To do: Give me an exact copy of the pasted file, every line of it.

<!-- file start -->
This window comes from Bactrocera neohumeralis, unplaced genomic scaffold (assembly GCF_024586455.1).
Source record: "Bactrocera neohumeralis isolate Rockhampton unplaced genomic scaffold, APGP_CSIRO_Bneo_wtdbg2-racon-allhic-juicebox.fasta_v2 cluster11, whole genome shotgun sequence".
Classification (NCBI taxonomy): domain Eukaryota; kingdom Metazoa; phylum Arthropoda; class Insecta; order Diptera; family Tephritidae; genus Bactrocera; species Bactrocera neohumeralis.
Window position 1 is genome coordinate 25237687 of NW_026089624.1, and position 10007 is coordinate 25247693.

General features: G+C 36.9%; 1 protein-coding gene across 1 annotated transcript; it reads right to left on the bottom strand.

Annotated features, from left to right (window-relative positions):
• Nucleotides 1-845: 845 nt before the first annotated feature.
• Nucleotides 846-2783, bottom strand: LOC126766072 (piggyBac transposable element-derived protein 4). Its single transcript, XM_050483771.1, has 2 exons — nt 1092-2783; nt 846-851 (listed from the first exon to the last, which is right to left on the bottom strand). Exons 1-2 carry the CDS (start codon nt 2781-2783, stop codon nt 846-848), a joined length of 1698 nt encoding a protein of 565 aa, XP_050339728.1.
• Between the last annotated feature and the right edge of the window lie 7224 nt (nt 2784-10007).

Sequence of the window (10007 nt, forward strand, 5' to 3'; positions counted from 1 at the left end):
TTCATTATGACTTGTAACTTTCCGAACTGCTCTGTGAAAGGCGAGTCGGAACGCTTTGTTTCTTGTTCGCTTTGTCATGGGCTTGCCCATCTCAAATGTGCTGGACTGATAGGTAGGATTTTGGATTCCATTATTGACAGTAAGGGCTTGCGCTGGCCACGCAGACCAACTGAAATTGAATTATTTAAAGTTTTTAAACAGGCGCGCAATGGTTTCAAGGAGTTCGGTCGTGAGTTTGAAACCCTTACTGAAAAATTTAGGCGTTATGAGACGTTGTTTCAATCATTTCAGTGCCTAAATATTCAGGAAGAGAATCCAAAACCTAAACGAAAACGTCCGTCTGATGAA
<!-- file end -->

This window comes from Bactrocera neohumeralis, unplaced genomic scaffold (assembly GCF_024586455.1).
Source record: "Bactrocera neohumeralis isolate Rockhampton unplaced genomic scaffold, APGP_CSIRO_Bneo_wtdbg2-racon-allhic-juicebox.fasta_v2 cluster11, whole genome shotgun sequence".
Classification (NCBI taxonomy): domain Eukaryota; kingdom Metazoa; phylum Arthropoda; class Insecta; order Diptera; family Tephritidae; genus Bactrocera; species Bactrocera neohumeralis.
Window position 1 is genome coordinate 25237687 of NW_026089624.1, and position 10007 is coordinate 25247693.

General features: G+C 36.9%; 1 protein-coding gene across 1 annotated transcript; it reads right to left on the bottom strand.

Annotated features, from left to right (window-relative positions):
• Nucleotides 1-845: 845 nt before the first annotated feature.
• Nucleotides 846-2783, bottom strand: LOC126766072 (piggyBac transposable element-derived protein 4). Its single transcript, XM_050483771.1, has 2 exons — nt 1092-2783; nt 846-851 (listed from the first exon to the last, which is right to left on the bottom strand). Exons 1-2 carry the CDS (start codon nt 2781-2783, stop codon nt 846-848), a joined length of 1698 nt encoding a protein of 565 aa, XP_050339728.1.
• Between the last annotated feature and the right edge of the window lie 7224 nt (nt 2784-10007).

Sequence of the window (10007 nt, forward strand, 5' to 3'; positions counted from 1 at the left end):
TTCATTATGACTTGTAACTTTCCGAACTGCTCTGTGAAAGGCGAGTCGGAACGCTTTGTTTCTTGTTCGCTTTGTCATGGGCTTGCCCATCTCAAATGTGCTGGACTGATAGGTAGGATTTTGGATTCCATTATTGACAGTAAGGGCTTGCGCTGGCCACGCAGACCAACTGAAATTGAATTATTTAAAGTTTTTAAACAGGCGCGCAATGGTTTCAAGGAGTTCGGTCGTGAGTTTGAAACCCTTACTGAAAAATTTAGGCGTTATGAGACGTTGTTTCAATCATTTCAGTGCCTAAATATTCAGGAAGAGAATCCAAAACCTAAACGAAAACGTCCGTCTGATGAA